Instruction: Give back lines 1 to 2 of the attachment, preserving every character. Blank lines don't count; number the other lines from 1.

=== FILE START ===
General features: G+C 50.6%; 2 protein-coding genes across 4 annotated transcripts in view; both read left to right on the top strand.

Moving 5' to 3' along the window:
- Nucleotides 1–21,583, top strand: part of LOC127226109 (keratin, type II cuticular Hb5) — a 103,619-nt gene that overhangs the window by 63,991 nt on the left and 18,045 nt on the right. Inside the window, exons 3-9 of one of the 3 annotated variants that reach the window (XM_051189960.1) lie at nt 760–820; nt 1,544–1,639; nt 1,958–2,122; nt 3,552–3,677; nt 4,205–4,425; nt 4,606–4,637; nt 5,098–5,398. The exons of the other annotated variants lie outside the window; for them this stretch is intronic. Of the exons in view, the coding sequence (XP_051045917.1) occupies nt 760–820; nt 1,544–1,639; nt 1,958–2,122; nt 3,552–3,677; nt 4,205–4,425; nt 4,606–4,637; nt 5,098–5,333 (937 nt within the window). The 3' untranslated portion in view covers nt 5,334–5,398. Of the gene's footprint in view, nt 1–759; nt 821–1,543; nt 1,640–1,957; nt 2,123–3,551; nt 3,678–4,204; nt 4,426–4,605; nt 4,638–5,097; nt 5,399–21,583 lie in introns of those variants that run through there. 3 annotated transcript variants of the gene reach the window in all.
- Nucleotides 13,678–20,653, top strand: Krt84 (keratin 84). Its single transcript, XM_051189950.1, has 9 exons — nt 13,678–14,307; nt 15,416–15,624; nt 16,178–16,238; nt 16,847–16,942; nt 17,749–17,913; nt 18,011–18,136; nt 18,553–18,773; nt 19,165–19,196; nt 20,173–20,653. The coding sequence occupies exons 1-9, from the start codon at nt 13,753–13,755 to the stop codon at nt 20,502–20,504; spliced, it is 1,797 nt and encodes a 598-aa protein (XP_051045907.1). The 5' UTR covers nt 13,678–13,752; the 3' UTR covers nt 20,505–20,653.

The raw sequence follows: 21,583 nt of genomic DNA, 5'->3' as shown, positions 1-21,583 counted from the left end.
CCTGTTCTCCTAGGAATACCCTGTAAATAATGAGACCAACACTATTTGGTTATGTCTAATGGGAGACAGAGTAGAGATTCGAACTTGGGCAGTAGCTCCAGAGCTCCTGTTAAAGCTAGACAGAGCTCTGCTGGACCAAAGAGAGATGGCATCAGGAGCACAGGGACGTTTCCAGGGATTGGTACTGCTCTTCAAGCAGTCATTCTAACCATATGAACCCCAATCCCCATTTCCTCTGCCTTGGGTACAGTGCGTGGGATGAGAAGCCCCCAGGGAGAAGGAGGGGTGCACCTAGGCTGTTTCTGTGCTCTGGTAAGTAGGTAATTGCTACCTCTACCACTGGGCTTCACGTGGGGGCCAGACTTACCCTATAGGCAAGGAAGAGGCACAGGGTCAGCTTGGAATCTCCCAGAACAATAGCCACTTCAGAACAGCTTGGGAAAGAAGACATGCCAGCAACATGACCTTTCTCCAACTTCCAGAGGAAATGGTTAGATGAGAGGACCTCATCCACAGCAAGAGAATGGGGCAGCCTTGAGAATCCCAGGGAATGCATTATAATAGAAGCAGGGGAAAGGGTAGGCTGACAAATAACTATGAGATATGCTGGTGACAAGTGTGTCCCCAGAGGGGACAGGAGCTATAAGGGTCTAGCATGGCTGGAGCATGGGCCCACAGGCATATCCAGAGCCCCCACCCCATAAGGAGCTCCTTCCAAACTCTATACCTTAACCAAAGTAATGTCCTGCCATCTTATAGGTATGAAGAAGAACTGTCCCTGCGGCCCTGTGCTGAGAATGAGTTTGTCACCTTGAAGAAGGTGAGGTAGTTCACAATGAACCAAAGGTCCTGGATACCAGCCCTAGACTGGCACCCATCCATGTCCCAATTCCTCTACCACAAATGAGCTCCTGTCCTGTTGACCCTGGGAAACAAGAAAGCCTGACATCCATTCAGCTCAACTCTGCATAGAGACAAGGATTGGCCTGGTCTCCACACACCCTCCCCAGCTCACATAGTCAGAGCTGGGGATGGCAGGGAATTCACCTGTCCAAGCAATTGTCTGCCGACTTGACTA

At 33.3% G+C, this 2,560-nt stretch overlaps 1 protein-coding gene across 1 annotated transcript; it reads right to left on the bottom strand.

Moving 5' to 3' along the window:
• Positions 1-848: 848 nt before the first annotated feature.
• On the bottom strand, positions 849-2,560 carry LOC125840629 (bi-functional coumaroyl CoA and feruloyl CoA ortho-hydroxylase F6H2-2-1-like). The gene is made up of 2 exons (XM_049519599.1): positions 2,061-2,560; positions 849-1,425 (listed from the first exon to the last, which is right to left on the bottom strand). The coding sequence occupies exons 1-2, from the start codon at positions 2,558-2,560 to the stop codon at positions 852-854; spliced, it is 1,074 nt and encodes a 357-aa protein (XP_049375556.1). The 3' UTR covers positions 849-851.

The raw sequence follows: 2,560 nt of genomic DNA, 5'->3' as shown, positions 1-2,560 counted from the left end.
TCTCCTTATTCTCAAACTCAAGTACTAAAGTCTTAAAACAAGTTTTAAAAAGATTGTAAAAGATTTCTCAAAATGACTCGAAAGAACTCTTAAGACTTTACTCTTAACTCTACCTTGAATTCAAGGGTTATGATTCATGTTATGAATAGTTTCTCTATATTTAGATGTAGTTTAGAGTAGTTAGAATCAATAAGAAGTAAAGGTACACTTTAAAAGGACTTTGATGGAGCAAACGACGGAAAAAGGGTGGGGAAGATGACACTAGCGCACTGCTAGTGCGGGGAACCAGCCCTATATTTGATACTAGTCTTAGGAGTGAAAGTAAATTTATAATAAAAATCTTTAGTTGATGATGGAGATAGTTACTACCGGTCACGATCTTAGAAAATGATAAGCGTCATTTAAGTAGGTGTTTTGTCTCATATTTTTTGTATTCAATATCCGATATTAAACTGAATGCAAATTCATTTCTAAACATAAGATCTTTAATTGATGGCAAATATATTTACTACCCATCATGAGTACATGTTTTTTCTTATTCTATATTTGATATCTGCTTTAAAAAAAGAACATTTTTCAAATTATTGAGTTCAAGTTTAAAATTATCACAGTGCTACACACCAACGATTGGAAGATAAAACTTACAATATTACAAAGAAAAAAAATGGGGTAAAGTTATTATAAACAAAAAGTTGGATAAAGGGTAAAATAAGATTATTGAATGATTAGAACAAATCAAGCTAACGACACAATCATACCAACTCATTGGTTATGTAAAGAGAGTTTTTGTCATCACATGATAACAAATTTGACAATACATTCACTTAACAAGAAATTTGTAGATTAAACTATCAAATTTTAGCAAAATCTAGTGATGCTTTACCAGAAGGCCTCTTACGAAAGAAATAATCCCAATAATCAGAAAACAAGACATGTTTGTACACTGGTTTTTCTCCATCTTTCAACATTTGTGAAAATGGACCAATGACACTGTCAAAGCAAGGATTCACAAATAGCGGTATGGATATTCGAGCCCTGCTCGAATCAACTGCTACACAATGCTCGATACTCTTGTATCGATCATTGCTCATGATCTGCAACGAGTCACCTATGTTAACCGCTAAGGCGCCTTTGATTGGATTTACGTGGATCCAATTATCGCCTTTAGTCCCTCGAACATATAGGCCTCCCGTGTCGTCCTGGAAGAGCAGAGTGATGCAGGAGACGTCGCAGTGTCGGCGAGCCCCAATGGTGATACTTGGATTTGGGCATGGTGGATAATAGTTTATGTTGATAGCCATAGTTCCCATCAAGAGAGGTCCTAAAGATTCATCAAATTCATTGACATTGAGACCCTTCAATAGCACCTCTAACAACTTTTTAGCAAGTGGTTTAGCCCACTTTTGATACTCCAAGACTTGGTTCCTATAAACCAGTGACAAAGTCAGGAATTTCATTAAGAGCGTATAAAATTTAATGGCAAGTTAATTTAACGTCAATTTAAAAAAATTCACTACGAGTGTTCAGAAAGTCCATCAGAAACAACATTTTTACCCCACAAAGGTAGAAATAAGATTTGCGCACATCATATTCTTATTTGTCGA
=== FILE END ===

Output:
General features: G+C 50.6%; 2 protein-coding genes across 4 annotated transcripts in view; both read left to right on the top strand.

Moving 5' to 3' along the window: